When she was just starting out as a gun owner in 2016, Prescott resident Carol Hamersley said that while there were a lot of aspects to gun ownership that she would never have thought she would have had to learn, she did know that she needed to learn the law.

“I wanted to know where I stood with the law with having a gun and also I wanted to really be safe with a gun, never having shot a gun,” she said. “It was just something I knew I needed to learn.”

GET PROFESSIONAL TRAINING

“All new gun owners should get professional training to learn the legal aspects of owning a gun and the responsibility of using one in self-defense,” said Rik Danielsen, a certified pistol instructor, who added that more training is better than less. Only 2 percent of the people who are gun owners have any training at all, said Paul Ferriera, another certified pistol instructor.

A lot of people get their training off of television and movies, but so much of what is done on those shows and films are completely wrong, Danielsen said.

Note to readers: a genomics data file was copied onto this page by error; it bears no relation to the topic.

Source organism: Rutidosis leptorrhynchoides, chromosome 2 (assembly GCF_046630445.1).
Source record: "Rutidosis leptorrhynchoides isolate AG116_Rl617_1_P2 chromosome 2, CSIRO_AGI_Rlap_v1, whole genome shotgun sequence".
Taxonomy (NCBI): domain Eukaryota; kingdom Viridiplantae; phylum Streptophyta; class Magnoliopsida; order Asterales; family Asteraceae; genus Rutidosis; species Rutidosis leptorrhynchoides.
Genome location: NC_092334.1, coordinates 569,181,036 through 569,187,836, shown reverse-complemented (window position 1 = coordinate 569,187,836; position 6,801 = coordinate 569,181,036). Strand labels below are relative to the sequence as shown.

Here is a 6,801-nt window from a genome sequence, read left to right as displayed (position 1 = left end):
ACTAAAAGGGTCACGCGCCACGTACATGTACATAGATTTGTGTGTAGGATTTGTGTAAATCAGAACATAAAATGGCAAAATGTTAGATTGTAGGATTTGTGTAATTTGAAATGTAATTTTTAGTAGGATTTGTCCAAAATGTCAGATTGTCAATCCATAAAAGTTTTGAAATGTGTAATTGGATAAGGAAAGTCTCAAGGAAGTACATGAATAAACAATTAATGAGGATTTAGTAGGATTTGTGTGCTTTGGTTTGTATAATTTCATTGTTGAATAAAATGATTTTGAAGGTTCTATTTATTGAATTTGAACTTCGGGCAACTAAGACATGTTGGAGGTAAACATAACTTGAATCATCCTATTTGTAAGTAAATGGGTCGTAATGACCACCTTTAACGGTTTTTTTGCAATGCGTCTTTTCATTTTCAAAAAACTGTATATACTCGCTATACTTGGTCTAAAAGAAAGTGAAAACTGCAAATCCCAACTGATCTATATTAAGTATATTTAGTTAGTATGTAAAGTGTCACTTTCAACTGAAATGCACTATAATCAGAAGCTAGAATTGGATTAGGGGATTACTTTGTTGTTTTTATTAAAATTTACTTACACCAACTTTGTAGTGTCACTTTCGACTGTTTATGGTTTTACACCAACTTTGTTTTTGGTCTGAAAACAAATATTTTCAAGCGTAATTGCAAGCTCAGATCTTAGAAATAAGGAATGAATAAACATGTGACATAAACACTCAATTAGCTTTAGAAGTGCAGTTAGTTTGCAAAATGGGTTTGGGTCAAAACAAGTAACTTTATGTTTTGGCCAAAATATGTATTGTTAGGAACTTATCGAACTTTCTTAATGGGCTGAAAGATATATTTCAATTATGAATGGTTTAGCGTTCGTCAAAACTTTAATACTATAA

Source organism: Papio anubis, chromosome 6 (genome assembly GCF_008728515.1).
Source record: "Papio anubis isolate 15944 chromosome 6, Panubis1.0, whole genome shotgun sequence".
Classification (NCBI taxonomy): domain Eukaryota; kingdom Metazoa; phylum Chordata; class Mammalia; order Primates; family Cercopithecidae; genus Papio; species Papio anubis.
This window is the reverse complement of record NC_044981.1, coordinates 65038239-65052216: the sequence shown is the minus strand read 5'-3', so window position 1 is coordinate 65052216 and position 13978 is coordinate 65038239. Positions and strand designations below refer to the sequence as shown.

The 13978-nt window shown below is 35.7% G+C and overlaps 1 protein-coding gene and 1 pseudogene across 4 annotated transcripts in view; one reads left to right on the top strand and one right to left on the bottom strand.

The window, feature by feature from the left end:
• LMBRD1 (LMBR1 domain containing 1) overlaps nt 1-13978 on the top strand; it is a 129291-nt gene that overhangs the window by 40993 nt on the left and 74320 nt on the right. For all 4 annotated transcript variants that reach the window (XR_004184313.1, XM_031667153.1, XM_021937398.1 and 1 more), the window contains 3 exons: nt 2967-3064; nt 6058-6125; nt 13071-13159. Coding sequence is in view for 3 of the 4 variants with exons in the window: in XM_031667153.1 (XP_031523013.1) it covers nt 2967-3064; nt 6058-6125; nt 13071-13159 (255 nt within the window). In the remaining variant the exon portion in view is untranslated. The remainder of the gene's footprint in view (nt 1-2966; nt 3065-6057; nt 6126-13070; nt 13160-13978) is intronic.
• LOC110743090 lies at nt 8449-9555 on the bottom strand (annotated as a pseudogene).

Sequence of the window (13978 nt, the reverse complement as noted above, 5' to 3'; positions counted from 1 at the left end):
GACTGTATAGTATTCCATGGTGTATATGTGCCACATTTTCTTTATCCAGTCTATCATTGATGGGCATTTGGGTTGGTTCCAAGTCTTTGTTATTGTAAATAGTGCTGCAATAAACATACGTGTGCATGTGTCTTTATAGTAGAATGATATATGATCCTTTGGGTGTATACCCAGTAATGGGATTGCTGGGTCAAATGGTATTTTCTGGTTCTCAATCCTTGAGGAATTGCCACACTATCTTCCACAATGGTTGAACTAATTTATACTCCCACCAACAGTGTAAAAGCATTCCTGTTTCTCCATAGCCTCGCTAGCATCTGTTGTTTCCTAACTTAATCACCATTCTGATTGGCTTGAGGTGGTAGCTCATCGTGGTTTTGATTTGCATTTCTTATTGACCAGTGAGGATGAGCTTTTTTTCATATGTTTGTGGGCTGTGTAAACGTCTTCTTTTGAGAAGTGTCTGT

“Guns do run out of bullets, people don’t know how to hold their guns,” he said. “All the time in cop shows, these cops show up at a crime scene and they rack their gun. They don’t know what they’re doing. Whoever’s the consultant on that TV show has no idea what’s going on.”

Even after that professional training, it continues to be a never-ending learning experience, Ferriera said, commenting that even instructors are learning by the people they’re instructing.

FIND WHAT WORKS FOR YOU